Religious Beliefe. Apart from the period immediately after a death, ghosts have little to do with the living, but the landscape, including all deep pools, is inhabited by a variety of spirits of other sorts (called masalai in Pidgin English) who threaten but occasionally help people. The most important are invoked in garden magic to make the crops bear. Numerous taboos surround everyday life. The breach of some is punished by spirits, but often the consequences simply follow automatically. Much apparently religious behavior, such as the treatment of bones of the dead, is only vaguely and inConsistently explained in terms of spiritual beings. Characteristic of all southwest New Britain is the sacralization of fire, which, because it enables people to cook food, is considered to be the basis of human survival. Oaths are sworn on it, it is used to break up fights and to make sites taboo, and it must be treated with respect; serious burns follow breaches of taboo.
Religious Practitioners. Specialists practice garden magic, magic to control the weather, and many types of curing, for which they are paid if they are not working for close kin. A few men claim to be able to injure and kill through Sorcery, but most sorcerers are thought to be anonymous Foreigners, especially Kaulong speakers. Most men know some love magic, minor garden spells, and magic to induce debtors to pay up.
Ceremonies. The most important center on blackening the teeth of adolescent boys (to make them look attractive), the killing of pigs with circular tusks, funerals, and the decoration and honoring of the skulls of dead men. In some Villages, masked figures appear periodically: formerly, they chased and beat women and children, but today, now that violence has been forbidden by the government, they simply collect fines for offenses.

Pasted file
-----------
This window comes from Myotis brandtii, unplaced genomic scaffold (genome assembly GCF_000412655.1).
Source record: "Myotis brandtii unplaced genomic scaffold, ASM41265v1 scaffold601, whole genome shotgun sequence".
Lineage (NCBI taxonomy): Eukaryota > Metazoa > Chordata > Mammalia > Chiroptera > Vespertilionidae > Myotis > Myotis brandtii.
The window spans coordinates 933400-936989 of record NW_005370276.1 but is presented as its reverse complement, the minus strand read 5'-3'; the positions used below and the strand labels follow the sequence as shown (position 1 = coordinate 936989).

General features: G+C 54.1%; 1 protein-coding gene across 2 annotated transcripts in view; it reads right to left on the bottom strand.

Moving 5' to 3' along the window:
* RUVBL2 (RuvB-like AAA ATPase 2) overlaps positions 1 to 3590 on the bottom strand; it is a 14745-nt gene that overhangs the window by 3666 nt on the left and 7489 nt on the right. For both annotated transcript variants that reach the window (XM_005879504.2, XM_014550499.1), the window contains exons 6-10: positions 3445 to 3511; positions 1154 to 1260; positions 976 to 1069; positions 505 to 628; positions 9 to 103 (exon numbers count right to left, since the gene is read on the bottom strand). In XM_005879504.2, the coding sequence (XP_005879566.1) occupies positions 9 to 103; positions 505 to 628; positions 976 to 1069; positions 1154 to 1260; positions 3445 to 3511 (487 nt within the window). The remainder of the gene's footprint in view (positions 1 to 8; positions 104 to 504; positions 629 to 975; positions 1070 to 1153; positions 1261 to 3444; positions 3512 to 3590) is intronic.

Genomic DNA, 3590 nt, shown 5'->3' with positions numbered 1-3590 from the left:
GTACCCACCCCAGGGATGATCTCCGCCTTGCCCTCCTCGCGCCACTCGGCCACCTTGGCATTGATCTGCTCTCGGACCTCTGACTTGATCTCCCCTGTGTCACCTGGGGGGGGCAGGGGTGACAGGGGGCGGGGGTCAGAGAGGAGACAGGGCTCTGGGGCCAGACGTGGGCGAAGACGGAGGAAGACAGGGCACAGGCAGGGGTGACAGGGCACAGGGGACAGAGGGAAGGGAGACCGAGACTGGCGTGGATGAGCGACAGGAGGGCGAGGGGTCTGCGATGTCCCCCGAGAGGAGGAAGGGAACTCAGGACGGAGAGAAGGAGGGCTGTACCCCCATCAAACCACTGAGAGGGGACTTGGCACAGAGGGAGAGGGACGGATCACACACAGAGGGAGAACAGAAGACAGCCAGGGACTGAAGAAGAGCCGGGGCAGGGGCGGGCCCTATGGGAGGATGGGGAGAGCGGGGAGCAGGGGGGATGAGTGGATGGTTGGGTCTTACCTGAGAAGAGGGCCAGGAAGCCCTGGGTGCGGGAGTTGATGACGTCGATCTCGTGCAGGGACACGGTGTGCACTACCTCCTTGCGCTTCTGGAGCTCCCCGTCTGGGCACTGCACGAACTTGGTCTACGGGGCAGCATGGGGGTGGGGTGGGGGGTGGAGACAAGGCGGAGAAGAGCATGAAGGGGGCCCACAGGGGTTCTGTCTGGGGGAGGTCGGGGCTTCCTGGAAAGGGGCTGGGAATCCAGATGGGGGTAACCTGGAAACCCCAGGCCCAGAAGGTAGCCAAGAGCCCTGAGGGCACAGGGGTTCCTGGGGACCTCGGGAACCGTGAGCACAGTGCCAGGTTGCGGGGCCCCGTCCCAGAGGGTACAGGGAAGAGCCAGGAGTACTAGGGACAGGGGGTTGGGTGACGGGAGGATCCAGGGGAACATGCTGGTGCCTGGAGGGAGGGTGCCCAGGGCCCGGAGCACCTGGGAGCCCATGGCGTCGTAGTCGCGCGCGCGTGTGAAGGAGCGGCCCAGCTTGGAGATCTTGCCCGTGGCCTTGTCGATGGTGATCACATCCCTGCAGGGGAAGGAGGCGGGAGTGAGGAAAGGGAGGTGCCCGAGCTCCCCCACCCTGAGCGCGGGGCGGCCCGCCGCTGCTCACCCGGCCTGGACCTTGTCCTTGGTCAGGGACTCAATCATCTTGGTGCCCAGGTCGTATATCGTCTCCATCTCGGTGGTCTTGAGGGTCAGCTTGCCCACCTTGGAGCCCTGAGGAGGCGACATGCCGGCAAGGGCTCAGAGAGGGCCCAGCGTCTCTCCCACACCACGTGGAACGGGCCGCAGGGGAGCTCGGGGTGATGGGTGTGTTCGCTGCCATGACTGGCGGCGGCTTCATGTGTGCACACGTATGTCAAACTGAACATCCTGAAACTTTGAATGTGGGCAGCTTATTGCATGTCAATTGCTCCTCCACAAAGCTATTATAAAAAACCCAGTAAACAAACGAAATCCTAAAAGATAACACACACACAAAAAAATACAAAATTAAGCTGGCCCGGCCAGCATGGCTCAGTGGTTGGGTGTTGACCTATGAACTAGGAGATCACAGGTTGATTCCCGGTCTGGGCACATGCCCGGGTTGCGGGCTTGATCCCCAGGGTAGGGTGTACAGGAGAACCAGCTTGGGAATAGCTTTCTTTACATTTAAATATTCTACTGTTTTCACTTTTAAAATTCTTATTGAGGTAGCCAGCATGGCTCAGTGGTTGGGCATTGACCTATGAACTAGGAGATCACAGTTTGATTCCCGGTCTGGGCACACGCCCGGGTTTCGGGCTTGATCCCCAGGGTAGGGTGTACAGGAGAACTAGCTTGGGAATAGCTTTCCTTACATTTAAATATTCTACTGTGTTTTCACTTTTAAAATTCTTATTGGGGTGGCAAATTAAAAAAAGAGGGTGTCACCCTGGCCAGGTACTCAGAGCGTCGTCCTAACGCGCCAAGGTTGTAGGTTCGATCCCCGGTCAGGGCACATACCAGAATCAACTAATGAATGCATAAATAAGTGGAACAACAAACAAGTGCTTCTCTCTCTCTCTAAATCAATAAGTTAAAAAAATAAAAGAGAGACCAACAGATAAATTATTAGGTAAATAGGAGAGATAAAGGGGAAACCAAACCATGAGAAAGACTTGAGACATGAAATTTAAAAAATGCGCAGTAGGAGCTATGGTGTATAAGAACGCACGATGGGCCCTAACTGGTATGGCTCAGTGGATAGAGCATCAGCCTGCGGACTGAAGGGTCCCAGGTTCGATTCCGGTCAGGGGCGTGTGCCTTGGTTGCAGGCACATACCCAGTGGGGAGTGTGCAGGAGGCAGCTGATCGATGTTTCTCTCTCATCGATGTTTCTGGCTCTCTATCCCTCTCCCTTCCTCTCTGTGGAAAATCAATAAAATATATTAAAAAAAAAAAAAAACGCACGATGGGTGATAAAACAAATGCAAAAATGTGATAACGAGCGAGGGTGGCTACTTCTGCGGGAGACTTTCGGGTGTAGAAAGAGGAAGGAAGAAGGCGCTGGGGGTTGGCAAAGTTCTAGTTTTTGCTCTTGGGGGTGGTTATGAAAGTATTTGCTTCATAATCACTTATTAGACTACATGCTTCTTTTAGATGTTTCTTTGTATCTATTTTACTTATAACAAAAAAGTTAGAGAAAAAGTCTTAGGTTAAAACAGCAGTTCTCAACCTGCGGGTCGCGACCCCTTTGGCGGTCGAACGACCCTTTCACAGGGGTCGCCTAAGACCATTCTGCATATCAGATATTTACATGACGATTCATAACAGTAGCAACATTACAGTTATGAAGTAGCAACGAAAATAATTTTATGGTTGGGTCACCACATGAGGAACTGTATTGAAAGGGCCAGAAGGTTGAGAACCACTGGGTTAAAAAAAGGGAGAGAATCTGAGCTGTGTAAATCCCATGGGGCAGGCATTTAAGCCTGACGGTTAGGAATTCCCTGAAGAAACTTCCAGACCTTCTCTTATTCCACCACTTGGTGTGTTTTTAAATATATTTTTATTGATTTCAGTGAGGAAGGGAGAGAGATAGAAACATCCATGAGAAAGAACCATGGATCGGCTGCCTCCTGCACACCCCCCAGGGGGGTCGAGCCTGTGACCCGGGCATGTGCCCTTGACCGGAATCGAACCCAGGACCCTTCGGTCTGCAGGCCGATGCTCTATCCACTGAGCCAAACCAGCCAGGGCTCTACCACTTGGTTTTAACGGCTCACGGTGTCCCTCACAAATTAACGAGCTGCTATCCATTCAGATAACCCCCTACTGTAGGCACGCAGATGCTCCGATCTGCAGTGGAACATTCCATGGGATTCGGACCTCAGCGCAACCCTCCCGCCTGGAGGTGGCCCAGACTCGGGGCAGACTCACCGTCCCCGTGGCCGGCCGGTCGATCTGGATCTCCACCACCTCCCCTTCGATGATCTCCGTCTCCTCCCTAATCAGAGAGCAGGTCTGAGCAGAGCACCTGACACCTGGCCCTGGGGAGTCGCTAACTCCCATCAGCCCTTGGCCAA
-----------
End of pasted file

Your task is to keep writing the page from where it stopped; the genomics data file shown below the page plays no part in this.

Art. Music, especially song, is the major art form, loved and constantly indulged in by everyone. Decorative arts are minimal; one kind of design is carved on all shields, and another is painted on all bark cloth. At dances, men simply sing, drum, and beat spears against their shields; only women actually dance.
Medicine. All respiratory disease in men is blamed on pollution by females: the people believe that girls and women should never be physically higher than men (i.e., they should never stand over or sit above men). Special cures exist for respiratory conditions and are used by both sexes. Other ailments are blamed on sorcery, breach of a taboo, and soul loss, the last especially if a sleeper is startled awake. Nonmagical cures are used for minor ailments. Western medicine is much desired but usually only available at a distant aid post staffed by a medical orderly paid by the government.
Death and Afterlife. Traditionally, a woman was strangled and buried with her husband in order to accompany him to the afterlife. Occasionally, a woman was killed to accompany a dead child. Burial was under the floor of the men's house, which continued to be occupied (still the case in Interior villages in 1981). Near the coast, the dead are buried in separate cemeteries, but pigs are still killed, growing taro is cut up, and one or more fruit trees are cut down, all to supply the dead in the afterlife. Most argue that after the ghost, accompanied by other ghosts, reaches the land of the dead in the interior, it shows no further interest in the living, though it may attack and eat any human beings met on the way. But there are contradictory beliefs in ghosts that live in certain places, especially caves, near villages, where they duplicate the activities of the living. Ghosts may also be summoned by rituals, especially one type of garden magic. Sometimes an aspiring leader exhumes a man's skull and holds ceremonies over it. These rituals bring good luck to the people of the settlement, but Sengseng disagree as to whether the ghost is attached to the skull.